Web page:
Michael Bom Frøst’s recipe for the best meal experience.

The chefs Lars Williams (previously Nordic Food Lab, now at noma) and Daniel Felder (Momofuku) made a brave appearance in an otherwise very technical and scientific setting. They shared their enthusiasm and experience from working with fermented foods, in particular Japanese fermented foods made with the fungi Aspergillus oryzae, perhaps better known to foodies as koji. The fungi produces starch degrading enzymes and grows rapidly on grains such as barley (more on that in an upcoming post about the visit to Nordic Food Lab). Once the fungi has grown (and multiplied) on barley it can be used to inoculate soy beans to make miso (see slide below). With this as a starting point Williams and Felder explored the use of koji to ferment other foods such as yellow peas and pistachios (resulting in peaso and piso respectively). They also described the use of koji to ferment fish (to make katsuobushi) or pork (to make butabushi). Williams also briefly touched upon his work with acetic acid (i.e. vinegar) and lactic acid (i.e. kimchi) fermentations. Coming to a conclusion the chefs stated that their goal is to create a new “culinary identity” by using fermentation as a “living tool”. All their experiments are guided by taste. And did I mention that there were tasting samples for everyone in the audience? Thumbs up for that!

Lars Williams and Daniel Felder’s “Japanese fermented foods for dummies”

Amy Rowat studies the physical and molecular origins of cell texture, and happily applies her know-how to food whenever possible. At UCLA she is responsible for a Science & Food course (with guest lecturers and a blog) – a west coast pendant to Harvard’s science and cooking course. The main idea behind these courses is to make the material so inviting and delicious that the students wanted to learn the underlying science. In her presentation at the seminar she promoted food as an excellent medium to communicate science, giving several examples for DIY experiments. With a cheap scale her class studied how mushrooms lose mass in salt water by osmosis. By analyzing the initial slope of the mass vs. time curve the flux of water molecules could be estimated. And given that the surface area of the mushroom as well as the salt concentration of the water and the mushroom were known it was possible to calculated the diffusion coefficient of water using Fick’s law! Rowat also let the Science & Food course students explore the pressure infusion technique invented by Dave Arnold in greater detail. One surprising finding was that a slow pressure release increased the extraction efficiency! Quite amusingly, Rowat explained that this extraction technique actually works so well that they now use it in the lab to isolate plant cell nuclei from Arabidopsis. That is one rare example of how a kitchen technique is taken back into the lab!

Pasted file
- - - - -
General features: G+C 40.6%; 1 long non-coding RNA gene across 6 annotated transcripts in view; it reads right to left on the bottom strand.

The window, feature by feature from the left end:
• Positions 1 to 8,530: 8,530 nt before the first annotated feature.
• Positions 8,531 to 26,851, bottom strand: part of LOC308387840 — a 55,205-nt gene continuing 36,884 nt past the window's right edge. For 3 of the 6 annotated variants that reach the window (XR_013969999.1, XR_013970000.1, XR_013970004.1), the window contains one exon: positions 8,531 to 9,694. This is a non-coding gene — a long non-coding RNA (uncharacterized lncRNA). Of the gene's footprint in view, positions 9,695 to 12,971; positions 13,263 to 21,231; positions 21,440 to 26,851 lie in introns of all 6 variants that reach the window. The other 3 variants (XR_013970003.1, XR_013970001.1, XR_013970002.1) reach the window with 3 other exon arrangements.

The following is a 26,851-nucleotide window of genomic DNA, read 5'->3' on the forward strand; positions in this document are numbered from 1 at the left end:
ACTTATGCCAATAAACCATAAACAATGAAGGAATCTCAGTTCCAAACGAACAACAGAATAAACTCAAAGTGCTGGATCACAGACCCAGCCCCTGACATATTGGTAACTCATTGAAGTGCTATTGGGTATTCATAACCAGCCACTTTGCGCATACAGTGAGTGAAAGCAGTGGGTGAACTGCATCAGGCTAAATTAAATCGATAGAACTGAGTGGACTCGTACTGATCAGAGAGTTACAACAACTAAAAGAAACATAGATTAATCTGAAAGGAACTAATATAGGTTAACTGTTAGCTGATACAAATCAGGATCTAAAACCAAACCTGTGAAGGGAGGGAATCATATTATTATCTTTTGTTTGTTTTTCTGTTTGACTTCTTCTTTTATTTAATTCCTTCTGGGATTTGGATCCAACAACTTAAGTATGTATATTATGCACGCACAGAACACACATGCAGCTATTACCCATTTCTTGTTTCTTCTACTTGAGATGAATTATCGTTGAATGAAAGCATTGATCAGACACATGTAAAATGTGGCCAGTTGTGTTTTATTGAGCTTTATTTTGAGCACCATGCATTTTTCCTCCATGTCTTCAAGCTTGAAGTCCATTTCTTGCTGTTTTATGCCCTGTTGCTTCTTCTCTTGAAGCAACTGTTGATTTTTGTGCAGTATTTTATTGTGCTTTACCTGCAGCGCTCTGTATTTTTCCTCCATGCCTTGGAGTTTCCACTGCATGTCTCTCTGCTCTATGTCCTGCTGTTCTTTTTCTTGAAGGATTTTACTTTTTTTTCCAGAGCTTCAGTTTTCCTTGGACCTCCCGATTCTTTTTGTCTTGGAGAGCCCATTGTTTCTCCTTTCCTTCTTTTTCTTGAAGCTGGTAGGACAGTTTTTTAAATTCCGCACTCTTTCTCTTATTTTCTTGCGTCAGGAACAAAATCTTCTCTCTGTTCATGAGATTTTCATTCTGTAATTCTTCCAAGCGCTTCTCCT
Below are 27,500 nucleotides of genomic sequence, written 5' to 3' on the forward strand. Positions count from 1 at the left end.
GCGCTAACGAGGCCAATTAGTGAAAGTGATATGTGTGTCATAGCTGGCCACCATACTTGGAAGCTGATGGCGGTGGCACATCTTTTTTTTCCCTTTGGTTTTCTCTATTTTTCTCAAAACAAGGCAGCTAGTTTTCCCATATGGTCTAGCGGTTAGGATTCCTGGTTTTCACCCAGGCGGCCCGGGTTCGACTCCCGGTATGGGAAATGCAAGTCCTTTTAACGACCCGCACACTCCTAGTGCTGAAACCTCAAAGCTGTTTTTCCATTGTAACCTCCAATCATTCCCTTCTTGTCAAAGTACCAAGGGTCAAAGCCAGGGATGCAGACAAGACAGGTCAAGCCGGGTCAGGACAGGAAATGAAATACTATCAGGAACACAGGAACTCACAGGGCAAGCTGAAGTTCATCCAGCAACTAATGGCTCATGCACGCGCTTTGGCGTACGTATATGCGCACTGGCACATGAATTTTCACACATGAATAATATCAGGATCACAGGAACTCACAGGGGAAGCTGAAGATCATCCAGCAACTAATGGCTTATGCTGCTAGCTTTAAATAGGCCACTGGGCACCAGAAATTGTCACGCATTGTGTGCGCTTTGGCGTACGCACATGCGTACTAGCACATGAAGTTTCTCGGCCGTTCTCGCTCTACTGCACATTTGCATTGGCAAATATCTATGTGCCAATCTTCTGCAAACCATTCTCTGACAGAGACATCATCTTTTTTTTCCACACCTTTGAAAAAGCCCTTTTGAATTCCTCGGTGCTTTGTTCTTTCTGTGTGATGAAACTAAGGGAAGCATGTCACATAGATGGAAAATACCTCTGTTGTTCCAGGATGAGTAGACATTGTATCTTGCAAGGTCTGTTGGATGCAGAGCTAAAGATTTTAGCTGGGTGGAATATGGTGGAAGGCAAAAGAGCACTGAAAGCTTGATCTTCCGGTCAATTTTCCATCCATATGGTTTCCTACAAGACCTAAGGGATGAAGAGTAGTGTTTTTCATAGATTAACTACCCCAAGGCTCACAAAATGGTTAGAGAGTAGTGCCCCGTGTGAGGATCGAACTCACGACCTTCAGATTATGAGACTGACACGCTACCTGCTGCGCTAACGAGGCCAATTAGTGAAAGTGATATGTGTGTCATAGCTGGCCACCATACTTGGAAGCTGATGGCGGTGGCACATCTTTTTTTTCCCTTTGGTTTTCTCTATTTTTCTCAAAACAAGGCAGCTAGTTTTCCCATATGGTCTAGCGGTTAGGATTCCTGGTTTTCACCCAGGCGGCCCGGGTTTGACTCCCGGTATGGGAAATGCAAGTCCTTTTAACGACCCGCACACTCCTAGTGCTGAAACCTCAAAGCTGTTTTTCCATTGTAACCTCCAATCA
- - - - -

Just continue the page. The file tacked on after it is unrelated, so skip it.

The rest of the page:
The symposium also included the best conference lunch I have ever had as well as a visit to the Nordic Food Lab who was so kind to prepare this lunch. I will cover both in a future post. In my presentation at the symposium I talked about mineral water and went on to discuss the effects of water hardness on onion texture. There will be a separate blog post about that as well.


[1] Mortensen, L. M.; Frøst, M. B.; Skibsted, L. H.; Risbo, J. “Effect of Time and Temperature on Sensory Properties in Low-Temperature Long-Time Sous-Vide Cooking of Beef” J. Cul. Sci. Technol. 2012, 10, 75-90. DOI: 10.1080/15428052.2012.651024.